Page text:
The historical evidence for the resurrection of Christ is very good. Scholars such as William Lane Craig, J.P. Moreland, Gary Habermas, and others have done an especially good job of detailing that evidence.1 It is the aim of this article to offer a sort of synthesis of some of their key points and show the strength of the historical evidence for the resurrection of Christ.
A method commonly used today to determine the historicity of an event is “inference to the best explanation.” William Lane Craig describes this as an approach where we “begin with the evidence available to us and then infer what would, if true, provide the best explanation of that evidence.” In other words, we ought to accept an event as historical if it gives the best explanation for the evidence surrounding it.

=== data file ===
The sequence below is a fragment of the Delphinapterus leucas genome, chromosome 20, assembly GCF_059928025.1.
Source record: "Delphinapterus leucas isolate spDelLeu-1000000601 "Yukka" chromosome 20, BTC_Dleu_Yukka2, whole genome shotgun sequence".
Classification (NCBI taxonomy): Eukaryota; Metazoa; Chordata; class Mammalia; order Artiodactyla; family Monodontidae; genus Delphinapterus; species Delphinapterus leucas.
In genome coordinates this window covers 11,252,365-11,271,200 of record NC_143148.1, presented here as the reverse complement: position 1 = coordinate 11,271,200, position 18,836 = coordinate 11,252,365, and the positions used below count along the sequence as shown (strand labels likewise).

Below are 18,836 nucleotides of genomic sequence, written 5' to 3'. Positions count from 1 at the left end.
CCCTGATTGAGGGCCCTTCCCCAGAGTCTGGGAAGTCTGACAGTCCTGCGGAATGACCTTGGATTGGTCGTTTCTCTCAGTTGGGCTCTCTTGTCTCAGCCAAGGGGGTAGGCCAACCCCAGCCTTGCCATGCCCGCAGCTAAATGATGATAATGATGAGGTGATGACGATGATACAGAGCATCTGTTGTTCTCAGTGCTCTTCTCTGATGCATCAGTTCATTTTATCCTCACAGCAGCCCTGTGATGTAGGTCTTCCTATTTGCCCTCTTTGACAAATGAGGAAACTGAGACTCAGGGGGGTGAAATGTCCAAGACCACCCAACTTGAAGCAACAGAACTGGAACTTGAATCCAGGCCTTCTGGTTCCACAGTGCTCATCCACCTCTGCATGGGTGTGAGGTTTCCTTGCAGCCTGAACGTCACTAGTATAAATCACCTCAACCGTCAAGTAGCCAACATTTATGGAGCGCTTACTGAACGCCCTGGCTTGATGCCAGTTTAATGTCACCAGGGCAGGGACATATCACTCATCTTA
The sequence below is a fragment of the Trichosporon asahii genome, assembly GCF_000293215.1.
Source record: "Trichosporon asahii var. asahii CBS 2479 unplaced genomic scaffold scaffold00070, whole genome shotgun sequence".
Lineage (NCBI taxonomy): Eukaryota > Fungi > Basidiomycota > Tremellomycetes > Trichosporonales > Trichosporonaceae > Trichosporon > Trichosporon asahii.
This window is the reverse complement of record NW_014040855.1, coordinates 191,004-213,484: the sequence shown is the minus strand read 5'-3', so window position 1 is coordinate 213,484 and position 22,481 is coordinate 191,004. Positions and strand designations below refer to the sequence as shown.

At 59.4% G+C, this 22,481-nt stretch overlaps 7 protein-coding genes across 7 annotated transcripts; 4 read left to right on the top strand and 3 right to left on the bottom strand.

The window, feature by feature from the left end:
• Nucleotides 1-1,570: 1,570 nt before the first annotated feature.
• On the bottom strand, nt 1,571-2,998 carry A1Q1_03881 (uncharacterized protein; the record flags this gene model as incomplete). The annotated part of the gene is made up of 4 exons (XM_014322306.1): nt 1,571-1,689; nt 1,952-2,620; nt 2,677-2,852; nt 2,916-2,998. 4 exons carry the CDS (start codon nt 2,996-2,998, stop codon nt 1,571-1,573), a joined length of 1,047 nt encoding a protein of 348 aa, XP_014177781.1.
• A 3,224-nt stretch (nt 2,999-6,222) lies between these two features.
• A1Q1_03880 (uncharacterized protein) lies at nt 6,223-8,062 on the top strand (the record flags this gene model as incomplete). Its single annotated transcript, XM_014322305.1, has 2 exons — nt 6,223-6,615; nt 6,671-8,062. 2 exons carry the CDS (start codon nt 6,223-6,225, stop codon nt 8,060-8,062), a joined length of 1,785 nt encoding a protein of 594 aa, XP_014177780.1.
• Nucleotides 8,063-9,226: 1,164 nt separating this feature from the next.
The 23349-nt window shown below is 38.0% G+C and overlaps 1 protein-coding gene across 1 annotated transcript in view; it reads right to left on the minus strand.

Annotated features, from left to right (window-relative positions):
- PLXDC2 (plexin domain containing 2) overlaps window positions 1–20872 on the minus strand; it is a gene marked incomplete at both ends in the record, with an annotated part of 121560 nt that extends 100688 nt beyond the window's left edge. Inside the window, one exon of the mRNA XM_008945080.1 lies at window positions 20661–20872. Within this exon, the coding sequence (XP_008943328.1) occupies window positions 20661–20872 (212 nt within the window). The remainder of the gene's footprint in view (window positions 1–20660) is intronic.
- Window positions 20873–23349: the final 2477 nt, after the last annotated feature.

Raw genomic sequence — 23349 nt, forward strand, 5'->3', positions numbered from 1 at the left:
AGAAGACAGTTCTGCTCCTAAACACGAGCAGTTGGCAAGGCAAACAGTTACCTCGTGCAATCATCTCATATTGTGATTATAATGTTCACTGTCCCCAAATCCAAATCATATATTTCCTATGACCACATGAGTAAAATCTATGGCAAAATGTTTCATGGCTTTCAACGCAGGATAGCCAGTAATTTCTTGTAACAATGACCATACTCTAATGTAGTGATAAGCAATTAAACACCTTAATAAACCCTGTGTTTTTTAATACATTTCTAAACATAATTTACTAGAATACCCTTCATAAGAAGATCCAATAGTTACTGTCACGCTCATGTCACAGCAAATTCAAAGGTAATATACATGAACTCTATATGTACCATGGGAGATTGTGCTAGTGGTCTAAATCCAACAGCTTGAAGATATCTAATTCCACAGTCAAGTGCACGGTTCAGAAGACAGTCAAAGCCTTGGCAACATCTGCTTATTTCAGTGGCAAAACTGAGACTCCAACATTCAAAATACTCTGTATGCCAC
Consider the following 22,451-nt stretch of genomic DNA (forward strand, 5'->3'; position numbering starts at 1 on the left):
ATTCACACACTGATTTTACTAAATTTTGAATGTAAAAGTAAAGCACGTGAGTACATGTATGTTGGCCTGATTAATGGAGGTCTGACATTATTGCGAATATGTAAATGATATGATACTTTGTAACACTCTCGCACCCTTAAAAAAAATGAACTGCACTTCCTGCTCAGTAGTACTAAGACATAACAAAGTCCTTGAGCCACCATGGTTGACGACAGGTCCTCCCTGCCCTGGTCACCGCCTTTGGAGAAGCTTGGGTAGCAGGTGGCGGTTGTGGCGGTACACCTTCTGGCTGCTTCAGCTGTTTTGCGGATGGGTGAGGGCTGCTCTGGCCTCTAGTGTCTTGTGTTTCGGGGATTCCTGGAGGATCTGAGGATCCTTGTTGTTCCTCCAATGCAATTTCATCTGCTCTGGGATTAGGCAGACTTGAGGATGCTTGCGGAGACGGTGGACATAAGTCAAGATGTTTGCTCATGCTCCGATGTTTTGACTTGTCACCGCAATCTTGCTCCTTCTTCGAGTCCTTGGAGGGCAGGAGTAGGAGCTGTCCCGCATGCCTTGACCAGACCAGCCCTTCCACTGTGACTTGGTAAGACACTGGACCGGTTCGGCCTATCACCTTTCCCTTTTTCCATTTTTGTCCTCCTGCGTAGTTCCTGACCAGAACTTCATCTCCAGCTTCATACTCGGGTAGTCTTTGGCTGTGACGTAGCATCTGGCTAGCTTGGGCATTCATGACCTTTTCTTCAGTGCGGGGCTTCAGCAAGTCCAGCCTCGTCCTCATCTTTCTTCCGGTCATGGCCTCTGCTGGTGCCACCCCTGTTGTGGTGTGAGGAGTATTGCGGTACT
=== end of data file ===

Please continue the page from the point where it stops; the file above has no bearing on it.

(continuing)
When we look at the evidence, the truth of the resurrection emerges very clearly as the best explanation. There is no other theory that even come close to accounting for the evidence. Therefore, there is solid historical grounds for the truth that Jesus Christ rose from the dead.